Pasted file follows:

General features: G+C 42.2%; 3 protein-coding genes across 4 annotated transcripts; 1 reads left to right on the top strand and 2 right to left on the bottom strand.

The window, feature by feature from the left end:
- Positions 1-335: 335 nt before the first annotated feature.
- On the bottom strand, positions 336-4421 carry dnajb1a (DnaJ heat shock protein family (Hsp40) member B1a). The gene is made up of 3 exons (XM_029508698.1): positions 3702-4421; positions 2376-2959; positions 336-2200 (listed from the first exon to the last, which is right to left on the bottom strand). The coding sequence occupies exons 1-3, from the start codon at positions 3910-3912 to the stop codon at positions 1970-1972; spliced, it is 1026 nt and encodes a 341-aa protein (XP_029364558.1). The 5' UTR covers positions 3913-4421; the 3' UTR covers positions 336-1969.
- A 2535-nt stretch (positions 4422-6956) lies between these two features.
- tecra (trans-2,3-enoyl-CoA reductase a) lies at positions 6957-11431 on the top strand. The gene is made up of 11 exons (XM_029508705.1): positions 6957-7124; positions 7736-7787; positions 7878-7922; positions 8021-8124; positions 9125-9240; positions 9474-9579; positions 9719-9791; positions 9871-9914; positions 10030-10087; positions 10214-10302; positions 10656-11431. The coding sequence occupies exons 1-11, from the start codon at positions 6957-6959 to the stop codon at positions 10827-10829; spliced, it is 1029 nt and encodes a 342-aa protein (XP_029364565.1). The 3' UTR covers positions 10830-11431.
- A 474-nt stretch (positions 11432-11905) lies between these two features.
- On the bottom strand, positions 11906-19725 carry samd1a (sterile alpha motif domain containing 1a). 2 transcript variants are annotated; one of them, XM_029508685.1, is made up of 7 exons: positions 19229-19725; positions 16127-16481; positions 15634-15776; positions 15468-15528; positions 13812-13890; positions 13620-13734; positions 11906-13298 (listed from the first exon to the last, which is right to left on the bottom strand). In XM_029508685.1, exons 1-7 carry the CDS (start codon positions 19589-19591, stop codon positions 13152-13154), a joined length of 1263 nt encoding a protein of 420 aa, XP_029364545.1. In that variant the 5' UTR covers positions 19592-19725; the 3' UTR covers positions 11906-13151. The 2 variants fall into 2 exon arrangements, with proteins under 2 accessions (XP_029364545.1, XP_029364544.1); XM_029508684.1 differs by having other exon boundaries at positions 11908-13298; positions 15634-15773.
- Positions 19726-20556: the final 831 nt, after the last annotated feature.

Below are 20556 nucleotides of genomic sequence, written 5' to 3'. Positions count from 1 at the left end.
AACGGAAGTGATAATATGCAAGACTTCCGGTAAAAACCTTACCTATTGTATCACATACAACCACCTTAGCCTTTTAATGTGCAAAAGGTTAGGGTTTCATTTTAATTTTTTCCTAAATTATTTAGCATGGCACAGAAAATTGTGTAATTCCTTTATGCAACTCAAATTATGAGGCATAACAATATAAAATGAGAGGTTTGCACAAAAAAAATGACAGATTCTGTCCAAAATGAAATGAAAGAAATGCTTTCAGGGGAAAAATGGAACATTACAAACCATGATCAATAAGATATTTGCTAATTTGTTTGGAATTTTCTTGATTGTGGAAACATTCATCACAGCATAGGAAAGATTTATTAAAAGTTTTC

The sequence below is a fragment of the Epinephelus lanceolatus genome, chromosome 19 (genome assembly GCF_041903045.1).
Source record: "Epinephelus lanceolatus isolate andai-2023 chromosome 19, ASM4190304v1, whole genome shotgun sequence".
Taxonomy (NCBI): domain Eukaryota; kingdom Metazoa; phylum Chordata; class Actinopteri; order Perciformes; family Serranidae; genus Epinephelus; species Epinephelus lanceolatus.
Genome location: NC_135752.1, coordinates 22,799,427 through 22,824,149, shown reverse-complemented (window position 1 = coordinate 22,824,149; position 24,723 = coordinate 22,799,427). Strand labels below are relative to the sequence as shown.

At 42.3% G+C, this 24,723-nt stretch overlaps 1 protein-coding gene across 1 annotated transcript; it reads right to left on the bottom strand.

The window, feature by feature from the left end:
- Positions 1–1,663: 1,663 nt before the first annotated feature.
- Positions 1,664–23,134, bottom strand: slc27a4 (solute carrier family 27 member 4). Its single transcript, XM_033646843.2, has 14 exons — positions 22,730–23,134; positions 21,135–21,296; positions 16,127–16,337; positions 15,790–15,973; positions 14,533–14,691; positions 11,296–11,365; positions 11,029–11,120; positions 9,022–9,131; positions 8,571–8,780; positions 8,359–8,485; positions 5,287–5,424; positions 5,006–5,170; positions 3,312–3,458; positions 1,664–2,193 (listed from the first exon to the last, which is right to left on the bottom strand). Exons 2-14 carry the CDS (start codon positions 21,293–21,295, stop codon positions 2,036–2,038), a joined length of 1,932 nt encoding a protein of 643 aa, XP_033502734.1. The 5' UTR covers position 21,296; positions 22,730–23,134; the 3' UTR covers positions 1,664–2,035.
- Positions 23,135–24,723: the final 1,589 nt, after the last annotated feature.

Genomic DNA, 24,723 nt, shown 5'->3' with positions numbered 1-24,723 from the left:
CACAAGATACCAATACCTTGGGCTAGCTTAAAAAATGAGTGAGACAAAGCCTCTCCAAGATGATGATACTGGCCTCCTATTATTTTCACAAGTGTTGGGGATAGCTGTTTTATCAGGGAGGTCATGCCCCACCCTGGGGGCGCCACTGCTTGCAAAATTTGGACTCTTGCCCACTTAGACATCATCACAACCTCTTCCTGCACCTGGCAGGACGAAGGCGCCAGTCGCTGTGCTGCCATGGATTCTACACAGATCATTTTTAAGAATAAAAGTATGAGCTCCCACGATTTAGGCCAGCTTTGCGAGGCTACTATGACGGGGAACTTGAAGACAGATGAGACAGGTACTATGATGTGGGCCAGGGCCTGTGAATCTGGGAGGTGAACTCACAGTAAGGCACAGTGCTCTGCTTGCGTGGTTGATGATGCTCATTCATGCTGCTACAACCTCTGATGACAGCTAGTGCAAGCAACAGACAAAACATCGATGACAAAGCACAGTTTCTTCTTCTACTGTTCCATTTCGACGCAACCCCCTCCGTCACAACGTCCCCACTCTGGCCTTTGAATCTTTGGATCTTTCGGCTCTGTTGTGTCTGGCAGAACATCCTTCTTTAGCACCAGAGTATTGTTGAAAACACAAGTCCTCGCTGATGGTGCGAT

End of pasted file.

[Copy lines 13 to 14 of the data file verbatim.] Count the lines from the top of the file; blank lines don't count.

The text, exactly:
Source record: "Epinephelus lanceolatus isolate andai-2023 chromosome 19, ASM4190304v1, whole genome shotgun sequence".
Taxonomy (NCBI): domain Eukaryota; kingdom Metazoa; phylum Chordata; class Actinopteri; order Perciformes; family Serranidae; genus Epinephelus; species Epinephelus lanceolatus.